Wednesday, September 03, 2008

Rule #1: You do not talk about Knife Club

The latest response to knife crime is to censor pupils from talking about it:

"The exam board is writing to schools to advise them to destroy the copies of the anthology - and says it will send replacements not containing this poem."
Get that? Our own fear of encouraging The Bad Things is actively preventing us from thinking about how to get rid of them. In other words, We Are Scared of Trying To Solve The Problem.

In a way, this isn't new - governments have taken the same stance on hacking tools, for example; tools are dual-use, and can be put to defensive and offensive objectives. A risk-and-fear-driven culture has meant that these tools have generally tended towards being banned, or controlled to the point of being effectively banned.

The difference here is that we're not talking about tools. We're talking about talking. Words, therefore, are seen to have the same power as artifacts, and the pen is just as mighty as the sword.

Both pen and sword are nothing but temptation, and therefore must be removed from sight.

Of course, the irony is that not talking about something just makes it all the more inspiring, tempting, arcane and curious. Hushing up talk of violence will lead to more actual violence, in the same way that a culture that represses talk of sex leads to more sex-based marketing, and more teenage pregnancies. We have elected not politicians, but an attitude, and that attitude is driving us underground more and more every day.

To be honest, I'm getting to the point where I can't be arsed to rant about this crap any more. Britain England needs a serious makeover if anyone with half a brain is going to take it seriously. We are bankrupt fiscally, emotionally, and philosophically, and this void has been filled with notions of material gain and covering your own arse. That the FTSE 100 is still hovering around the 5500 mark shows just how much we've come to rely on optimism and delusion rather than pragmatism.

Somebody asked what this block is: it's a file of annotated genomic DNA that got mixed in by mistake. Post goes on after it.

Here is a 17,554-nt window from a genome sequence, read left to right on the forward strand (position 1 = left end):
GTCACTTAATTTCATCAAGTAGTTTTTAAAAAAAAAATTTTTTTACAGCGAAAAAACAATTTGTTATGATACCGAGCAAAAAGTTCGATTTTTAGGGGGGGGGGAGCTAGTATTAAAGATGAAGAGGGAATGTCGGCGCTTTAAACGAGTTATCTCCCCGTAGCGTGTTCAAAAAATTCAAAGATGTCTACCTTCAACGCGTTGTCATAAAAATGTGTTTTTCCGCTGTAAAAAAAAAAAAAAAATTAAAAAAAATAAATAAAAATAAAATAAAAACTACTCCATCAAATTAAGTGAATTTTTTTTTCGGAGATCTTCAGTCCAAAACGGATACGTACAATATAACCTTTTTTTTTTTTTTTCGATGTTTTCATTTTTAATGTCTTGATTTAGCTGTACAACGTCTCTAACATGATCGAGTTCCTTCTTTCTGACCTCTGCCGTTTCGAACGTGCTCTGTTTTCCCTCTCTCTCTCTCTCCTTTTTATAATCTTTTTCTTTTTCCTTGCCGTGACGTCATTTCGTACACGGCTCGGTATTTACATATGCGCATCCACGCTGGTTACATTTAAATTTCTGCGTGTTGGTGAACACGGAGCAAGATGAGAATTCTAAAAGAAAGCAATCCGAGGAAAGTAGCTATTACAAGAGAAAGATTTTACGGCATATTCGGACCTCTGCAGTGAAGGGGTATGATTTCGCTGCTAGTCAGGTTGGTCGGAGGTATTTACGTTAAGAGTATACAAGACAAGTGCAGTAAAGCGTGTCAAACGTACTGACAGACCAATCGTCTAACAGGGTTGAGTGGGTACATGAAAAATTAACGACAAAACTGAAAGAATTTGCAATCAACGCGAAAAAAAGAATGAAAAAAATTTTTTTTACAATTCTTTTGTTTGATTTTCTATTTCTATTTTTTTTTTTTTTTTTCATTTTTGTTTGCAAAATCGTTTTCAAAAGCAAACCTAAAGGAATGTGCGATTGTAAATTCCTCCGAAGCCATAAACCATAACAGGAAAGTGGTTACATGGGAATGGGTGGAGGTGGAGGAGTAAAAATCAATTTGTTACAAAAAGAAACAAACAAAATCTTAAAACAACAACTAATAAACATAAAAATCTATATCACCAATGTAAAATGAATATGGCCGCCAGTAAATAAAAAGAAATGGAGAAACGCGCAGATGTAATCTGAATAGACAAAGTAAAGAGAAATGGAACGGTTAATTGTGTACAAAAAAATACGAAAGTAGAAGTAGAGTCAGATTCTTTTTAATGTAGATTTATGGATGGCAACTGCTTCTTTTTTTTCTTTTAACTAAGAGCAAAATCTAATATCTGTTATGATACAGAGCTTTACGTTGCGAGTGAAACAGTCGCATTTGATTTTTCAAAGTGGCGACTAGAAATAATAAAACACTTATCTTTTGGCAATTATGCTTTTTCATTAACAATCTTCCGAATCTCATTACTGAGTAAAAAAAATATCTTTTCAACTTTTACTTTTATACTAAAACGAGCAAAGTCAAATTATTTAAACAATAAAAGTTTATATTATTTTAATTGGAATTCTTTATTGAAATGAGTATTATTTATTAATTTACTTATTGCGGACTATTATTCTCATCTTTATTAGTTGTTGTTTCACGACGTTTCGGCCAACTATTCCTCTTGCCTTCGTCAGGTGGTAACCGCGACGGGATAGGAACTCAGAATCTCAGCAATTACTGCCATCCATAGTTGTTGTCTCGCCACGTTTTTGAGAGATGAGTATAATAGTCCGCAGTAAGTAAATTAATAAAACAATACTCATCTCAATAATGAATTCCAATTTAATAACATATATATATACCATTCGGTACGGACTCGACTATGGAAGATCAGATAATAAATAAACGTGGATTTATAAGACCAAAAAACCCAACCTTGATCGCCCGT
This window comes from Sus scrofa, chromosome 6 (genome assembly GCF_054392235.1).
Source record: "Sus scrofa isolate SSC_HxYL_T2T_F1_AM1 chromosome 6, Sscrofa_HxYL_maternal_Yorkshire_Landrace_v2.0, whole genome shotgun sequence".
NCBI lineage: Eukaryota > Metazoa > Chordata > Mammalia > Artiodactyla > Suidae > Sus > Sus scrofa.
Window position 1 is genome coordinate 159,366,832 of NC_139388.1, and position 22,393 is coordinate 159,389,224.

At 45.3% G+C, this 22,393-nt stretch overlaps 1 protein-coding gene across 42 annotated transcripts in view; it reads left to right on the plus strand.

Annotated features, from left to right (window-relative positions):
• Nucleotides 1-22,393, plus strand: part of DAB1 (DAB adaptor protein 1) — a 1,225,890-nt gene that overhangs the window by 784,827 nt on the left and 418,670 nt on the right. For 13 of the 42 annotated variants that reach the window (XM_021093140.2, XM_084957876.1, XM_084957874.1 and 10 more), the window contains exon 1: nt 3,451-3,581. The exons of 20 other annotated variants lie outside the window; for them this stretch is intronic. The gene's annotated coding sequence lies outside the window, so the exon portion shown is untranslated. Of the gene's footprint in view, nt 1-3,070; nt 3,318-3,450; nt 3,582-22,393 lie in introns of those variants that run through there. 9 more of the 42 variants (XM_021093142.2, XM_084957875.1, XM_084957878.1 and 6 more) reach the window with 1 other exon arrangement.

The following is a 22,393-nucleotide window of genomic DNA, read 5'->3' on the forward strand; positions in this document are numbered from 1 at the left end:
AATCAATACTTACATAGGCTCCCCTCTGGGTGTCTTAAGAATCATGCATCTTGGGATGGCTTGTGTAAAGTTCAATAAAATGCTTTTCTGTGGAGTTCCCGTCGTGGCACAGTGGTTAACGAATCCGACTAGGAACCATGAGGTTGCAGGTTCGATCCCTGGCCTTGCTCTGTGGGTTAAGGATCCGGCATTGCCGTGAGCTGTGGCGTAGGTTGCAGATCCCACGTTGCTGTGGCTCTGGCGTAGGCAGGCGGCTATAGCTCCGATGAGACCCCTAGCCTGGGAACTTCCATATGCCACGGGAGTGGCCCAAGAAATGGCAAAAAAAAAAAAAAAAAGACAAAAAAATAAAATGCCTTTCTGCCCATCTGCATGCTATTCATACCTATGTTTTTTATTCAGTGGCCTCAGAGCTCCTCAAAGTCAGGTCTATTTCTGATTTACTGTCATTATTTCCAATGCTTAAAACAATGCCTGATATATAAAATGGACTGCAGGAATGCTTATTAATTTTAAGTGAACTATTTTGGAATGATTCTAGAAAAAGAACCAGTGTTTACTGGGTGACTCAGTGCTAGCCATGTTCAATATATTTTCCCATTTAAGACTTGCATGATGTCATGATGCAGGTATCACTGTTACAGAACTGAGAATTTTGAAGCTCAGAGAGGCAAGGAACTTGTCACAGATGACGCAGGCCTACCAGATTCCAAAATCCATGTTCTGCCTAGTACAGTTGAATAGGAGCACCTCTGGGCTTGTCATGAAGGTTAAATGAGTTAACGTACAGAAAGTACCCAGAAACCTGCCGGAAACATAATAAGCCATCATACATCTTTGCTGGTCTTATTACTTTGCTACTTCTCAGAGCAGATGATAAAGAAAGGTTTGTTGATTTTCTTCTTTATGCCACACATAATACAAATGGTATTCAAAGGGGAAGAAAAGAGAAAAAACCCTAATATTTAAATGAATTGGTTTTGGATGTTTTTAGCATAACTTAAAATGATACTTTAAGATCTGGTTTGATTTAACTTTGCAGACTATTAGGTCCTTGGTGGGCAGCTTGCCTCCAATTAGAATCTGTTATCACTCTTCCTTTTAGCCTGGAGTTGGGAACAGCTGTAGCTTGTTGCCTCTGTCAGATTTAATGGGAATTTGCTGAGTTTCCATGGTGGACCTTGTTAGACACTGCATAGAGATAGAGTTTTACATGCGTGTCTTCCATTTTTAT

Is it worth getting angry about a class of people that just spit in the face of good advice? I can't help but think that good energy is being wasted arguing and ranting, when it could be spent on coming up with a more solid, more satisfying way of life.

3 comments:

RedYetiDave said...

Utter idiocy.

> "I'm getting to the point where I can't be arsed to rant about this crap any more"

With you there.

> "I can't help but think that good energy is being wasted arguing and ranting, when it could be spent on coming up with a more solid, more satisfying way of life."

See Steven Covey on circle of concern/circle of influence

Hmm - that link is a rather heavy handed précis. The whole site is a bit odd in fact but it has the right diagrams...

I'd add that Covey stresses concentrating only on what you can influence. By doing that you will find what you can influence expands. If for no other reason than people come to think of you as someone who can get things done and therefore ask you to help.

Scribe said...

For some reason the tale of the Pied Piper of Hamelin is in my head. If the rulers don't know what to do about something, and can't be arsed to pay for people that can do something about it, then steal their fecking kids.

I'm pretty sure there's more analogy to it than that, but it's not worth over-thinking.

RedYetiDave said...

"it's not worth over-thinking."

Nope - again with you on that. I'll get the large sacks and rope.